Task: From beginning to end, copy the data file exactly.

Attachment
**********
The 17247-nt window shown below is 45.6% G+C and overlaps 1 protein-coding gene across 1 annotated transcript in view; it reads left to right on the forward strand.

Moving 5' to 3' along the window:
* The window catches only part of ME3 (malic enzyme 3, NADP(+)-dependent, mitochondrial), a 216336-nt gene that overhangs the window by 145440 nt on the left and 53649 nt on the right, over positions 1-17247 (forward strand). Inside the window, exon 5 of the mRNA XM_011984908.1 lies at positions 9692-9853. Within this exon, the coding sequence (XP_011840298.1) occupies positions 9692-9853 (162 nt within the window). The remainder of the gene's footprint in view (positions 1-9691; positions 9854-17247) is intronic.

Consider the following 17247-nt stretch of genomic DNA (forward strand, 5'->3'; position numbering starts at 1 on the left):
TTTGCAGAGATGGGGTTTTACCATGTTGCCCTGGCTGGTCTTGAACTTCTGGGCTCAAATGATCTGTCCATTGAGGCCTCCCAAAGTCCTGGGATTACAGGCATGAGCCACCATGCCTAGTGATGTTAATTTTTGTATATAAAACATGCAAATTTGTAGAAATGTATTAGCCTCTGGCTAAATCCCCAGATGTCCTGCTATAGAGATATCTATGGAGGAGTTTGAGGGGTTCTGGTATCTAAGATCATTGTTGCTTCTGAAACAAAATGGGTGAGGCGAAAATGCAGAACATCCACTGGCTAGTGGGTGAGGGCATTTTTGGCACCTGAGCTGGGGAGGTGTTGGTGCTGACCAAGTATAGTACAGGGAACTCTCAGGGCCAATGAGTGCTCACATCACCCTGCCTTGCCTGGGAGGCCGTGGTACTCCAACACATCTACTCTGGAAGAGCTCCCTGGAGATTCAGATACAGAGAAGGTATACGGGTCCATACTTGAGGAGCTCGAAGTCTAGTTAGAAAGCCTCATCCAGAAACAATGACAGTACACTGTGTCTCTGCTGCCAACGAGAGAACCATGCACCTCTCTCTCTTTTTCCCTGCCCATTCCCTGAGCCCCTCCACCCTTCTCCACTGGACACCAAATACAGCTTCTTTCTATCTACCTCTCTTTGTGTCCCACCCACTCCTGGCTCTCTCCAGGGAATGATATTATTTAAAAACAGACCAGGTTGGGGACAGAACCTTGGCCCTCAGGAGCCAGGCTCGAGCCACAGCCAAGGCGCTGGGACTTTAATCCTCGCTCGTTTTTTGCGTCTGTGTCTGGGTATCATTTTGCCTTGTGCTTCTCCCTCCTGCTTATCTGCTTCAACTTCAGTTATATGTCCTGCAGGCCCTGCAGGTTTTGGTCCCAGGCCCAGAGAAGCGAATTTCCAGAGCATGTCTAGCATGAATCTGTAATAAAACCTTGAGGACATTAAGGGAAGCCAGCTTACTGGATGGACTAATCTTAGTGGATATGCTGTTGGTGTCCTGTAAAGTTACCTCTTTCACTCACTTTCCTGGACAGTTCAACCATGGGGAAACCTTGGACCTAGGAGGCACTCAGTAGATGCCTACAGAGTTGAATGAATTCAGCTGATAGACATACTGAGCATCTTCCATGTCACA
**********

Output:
The 17247-nt window shown below is 45.6% G+C and overlaps 1 protein-coding gene across 1 annotated transcript in view; it reads left to right on the forward strand.

Moving 5' to 3' along the window:
* The window catches only part of ME3 (malic enzyme 3, NADP(+)-dependent, mitochondrial), a 216336-nt gene that overhangs the window by 145440 nt on the left and 53649 nt on the right, over positions 1-17247 (forward strand). Inside the window, exon 5 of the mRNA XM_011984908.1 lies at positions 9692-9853. Within this exon, the coding sequence (XP_011840298.1) occupies positions 9692-9853 (162 nt within the window). The remainder of the gene's footprint in view (positions 1-9691; positions 9854-17247) is intronic.

Consider the following 17247-nt stretch of genomic DNA (forward strand, 5'->3'; position numbering starts at 1 on the left):
TTTGCAGAGATGGGGTTTTACCATGTTGCCCTGGCTGGTCTTGAACTTCTGGGCTCAAATGATCTGTCCATTGAGGCCTCCCAAAGTCCTGGGATTACAGGCATGAGCCACCATGCCTAGTGATGTTAATTTTTGTATATAAAACATGCAAATTTGTAGAAATGTATTAGCCTCTGGCTAAATCCCCAGATGTCCTGCTATAGAGATATCTATGGAGGAGTTTGAGGGGTTCTGGTATCTAAGATCATTGTTGCTTCTGAAACAAAATGGGTGAGGCGAAAATGCAGAACATCCACTGGCTAGTGGGTGAGGGCATTTTTGGCACCTGAGCTGGGGAGGTGTTGGTGCTGACCAAGTATAGTACAGGGAACTCTCAGGGCCAATGAGTGCTCACATCACCCTGCCTTGCCTGGGAGGCCGTGGTACTCCAACACATCTACTCTGGAAGAGCTCCCTGGAGATTCAGATACAGAGAAGGTATACGGGTCCATACTTGAGGAGCTCGAAGTCTAGTTAGAAAGCCTCATCCAGAAACAATGACAGTACACTGTGTCTCTGCTGCCAACGAGAGAACCATGCACCTCTCTCTCTTTTTCCCTGCCCATTCCCTGAGCCCCTCCACCCTTCTCCACTGGACACCAAATACAGCTTCTTTCTATCTACCTCTCTTTGTGTCCCACCCACTCCTGGCTCTCTCCAGGGAATGATATTATTTAAAAACAGACCAGGTTGGGGACAGAACCTTGGCCCTCAGGAGCCAGGCTCGAGCCACAGCCAAGGCGCTGGGACTTTAATCCTCGCTCGTTTTTTGCGTCTGTGTCTGGGTATCATTTTGCCTTGTGCTTCTCCCTCCTGCTTATCTGCTTCAACTTCAGTTATATGTCCTGCAGGCCCTGCAGGTTTTGGTCCCAGGCCCAGAGAAGCGAATTTCCAGAGCATGTCTAGCATGAATCTGTAATAAAACCTTGAGGACATTAAGGGAAGCCAGCTTACTGGATGGACTAATCTTAGTGGATATGCTGTTGGTGTCCTGTAAAGTTACCTCTTTCACTCACTTTCCTGGACAGTTCAACCATGGGGAAACCTTGGACCTAGGAGGCACTCAGTAGATGCCTACAGAGTTGAATGAATTCAGCTGATAGACATACTGAGCATCTTCCATGTCACA